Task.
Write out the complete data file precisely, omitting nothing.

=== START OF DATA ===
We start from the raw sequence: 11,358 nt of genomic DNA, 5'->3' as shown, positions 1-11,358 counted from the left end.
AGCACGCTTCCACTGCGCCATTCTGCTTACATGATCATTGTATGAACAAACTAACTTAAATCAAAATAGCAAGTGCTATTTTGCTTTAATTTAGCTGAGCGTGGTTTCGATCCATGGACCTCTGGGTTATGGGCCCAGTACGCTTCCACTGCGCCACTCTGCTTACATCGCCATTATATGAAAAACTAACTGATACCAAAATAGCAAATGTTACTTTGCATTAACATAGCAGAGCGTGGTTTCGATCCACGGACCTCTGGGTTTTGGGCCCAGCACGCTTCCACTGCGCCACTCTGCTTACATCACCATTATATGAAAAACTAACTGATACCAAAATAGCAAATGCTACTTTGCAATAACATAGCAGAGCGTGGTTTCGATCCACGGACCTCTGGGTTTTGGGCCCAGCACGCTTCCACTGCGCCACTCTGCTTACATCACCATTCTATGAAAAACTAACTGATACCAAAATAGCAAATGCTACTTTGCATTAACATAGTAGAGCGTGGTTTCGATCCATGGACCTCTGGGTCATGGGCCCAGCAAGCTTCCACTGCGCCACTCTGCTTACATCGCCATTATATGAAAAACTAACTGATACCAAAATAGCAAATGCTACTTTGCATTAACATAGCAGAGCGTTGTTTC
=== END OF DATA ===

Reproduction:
We start from the raw sequence: 11,358 nt of genomic DNA, 5'->3' as shown, positions 1-11,358 counted from the left end.
AGCACGCTTCCACTGCGCCATTCTGCTTACATGATCATTGTATGAACAAACTAACTTAAATCAAAATAGCAAGTGCTATTTTGCTTTAATTTAGCTGAGCGTGGTTTCGATCCATGGACCTCTGGGTTATGGGCCCAGTACGCTTCCACTGCGCCACTCTGCTTACATCGCCATTATATGAAAAACTAACTGATACCAAAATAGCAAATGTTACTTTGCATTAACATAGCAGAGCGTGGTTTCGATCCACGGACCTCTGGGTTTTGGGCCCAGCACGCTTCCACTGCGCCACTCTGCTTACATCACCATTATATGAAAAACTAACTGATACCAAAATAGCAAATGCTACTTTGCAATAACATAGCAGAGCGTGGTTTCGATCCACGGACCTCTGGGTTTTGGGCCCAGCACGCTTCCACTGCGCCACTCTGCTTACATCACCATTCTATGAAAAACTAACTGATACCAAAATAGCAAATGCTACTTTGCATTAACATAGTAGAGCGTGGTTTCGATCCATGGACCTCTGGGTCATGGGCCCAGCAAGCTTCCACTGCGCCACTCTGCTTACATCGCCATTATATGAAAAACTAACTGATACCAAAATAGCAAATGCTACTTTGCATTAACATAGCAGAGCGTTGTTTC